The judge said the police officer was protected by his good faith actions in responding to an emergency. He had qualified immunity from a suit filed by the owners of the home he entered, in alleged violation of residents' Fourth Amendment rights to privacy. The judge went on to say that even if Buccilli's actions in entering the home were based on wrong assumptions, the officer’s actions weren’t so "plainly incompetent" as would qualify as a violation of the resident's Fourth Amendment rights.
The judge said "…no one has pointed this court to any controlling case that clearly establishes the answer to this question: When performing a welfare check on an individual in response to a request from adult protective services (or a similar agency), may a police officer enter a location to determine the welfare of that individual?"
Buccilli was called to the Buffalo area home of the Batt family. LuAnn was the daughter of the elderly Fred Puntoriero, whom the family had taken in after he was diagnosed years earlier with dementia. Fred's daughter-in-law called the local Adult Protective Services in April 2012, complaining that she and her husband hadn’t been permitted to see Fred for several weeks. They were concerned about his condition. Fred’s son (Joe) and daughter (LuAnn) each had power of attorney over their father, according to the ruling.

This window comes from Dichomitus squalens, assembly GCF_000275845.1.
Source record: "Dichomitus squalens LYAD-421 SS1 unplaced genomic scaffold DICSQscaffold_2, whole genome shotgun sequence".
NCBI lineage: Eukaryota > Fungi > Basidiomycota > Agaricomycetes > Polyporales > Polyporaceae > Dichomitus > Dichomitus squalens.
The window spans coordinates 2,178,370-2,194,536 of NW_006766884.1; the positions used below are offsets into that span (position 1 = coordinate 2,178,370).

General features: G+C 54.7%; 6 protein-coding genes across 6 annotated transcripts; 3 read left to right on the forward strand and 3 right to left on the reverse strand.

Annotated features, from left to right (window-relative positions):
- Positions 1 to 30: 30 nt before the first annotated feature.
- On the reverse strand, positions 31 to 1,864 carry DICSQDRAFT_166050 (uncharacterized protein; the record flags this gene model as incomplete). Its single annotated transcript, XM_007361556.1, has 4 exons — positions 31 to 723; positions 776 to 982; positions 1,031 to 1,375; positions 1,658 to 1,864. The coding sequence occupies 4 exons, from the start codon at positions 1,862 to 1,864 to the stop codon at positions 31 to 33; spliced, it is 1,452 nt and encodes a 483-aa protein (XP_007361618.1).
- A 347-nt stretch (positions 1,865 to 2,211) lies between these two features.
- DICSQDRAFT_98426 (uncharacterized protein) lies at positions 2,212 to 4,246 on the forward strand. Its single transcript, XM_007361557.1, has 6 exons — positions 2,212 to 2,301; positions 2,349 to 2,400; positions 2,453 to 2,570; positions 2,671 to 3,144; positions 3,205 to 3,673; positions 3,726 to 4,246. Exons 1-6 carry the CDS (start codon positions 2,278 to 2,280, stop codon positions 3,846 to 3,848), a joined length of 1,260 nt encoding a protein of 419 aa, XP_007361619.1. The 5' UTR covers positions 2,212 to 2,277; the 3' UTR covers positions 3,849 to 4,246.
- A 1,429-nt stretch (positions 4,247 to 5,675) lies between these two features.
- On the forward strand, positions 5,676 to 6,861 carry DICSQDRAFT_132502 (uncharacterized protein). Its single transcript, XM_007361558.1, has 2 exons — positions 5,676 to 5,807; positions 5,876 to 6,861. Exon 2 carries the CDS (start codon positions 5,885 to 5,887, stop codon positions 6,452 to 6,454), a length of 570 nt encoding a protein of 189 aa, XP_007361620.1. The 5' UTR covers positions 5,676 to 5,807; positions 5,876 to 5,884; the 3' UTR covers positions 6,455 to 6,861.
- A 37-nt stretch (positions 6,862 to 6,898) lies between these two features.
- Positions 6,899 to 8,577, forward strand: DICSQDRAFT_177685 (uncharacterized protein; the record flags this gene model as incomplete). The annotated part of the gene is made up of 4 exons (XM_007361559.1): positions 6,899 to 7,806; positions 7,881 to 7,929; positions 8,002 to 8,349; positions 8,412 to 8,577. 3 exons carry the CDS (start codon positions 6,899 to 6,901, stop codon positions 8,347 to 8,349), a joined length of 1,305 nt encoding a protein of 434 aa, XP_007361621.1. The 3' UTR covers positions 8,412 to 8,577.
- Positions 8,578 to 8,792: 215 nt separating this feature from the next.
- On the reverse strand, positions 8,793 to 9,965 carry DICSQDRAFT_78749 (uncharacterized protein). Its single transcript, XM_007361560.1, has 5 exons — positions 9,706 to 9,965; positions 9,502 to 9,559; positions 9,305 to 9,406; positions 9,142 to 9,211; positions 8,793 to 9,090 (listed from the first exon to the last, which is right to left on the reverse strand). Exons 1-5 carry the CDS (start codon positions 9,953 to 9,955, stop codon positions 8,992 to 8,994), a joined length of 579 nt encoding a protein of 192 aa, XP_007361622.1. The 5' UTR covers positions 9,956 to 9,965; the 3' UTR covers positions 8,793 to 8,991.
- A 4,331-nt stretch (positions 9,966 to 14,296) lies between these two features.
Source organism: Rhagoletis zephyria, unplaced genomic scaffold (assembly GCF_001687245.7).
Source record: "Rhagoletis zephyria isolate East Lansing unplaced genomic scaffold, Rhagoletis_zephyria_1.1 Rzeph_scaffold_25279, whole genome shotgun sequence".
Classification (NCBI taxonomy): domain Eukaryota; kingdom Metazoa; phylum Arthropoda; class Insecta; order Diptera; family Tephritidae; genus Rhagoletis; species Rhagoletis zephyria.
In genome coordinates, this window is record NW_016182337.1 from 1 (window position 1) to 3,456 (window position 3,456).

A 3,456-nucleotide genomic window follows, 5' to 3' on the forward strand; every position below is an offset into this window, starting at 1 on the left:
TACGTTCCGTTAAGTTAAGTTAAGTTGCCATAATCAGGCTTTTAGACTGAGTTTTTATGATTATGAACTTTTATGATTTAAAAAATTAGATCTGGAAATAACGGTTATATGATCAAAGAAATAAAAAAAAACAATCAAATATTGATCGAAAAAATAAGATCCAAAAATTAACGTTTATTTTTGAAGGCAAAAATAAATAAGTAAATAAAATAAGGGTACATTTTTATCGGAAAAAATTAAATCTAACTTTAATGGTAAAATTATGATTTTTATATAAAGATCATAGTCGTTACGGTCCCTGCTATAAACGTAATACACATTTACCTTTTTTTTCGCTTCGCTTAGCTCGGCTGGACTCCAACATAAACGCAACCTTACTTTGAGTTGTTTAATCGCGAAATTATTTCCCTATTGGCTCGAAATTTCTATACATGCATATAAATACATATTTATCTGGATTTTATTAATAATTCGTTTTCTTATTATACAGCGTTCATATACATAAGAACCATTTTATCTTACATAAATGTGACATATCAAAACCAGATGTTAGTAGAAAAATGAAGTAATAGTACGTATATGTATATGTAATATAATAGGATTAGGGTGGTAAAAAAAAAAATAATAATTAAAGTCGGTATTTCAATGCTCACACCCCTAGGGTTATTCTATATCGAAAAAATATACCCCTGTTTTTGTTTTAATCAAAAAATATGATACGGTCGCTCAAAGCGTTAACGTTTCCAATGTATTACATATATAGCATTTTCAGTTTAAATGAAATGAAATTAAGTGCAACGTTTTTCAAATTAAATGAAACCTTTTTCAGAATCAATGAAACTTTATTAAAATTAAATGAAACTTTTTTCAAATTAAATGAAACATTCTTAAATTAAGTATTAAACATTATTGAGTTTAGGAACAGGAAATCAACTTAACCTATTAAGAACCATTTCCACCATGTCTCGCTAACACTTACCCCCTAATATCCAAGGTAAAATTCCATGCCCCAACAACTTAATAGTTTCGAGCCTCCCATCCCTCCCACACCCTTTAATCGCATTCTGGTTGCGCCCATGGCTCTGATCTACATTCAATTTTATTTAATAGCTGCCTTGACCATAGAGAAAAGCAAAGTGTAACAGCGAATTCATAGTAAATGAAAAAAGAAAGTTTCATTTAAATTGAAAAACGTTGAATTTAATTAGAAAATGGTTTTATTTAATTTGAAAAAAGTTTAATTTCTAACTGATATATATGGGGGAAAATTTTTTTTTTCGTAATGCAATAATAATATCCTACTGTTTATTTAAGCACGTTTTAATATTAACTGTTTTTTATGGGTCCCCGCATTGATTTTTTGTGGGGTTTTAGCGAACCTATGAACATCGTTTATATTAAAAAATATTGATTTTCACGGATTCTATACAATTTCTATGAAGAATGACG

Adult Protective Services made a 911 call to Buccilli the next day. Joe didn’t want to let the officer in, but Buccilli followed Joe through a side door and found wheelchair-bound Fred inside the home. Fred looked well-groomed and well-fed. He was able to identify himself, and an Adult Protective Services case worker later confirmed that Fred was under hospice care and was receiving good care. Fred died later in 2012, at age 76.
The daughter sued the police officer for violation of their Fourth Amendment rights in a 42 U.S.C. §1983 action.
Reference: New York Law Journal (April 3, 2017) “Officer's Welfare-Check on Elderly Man Is Shielded by Immunity, Court Says”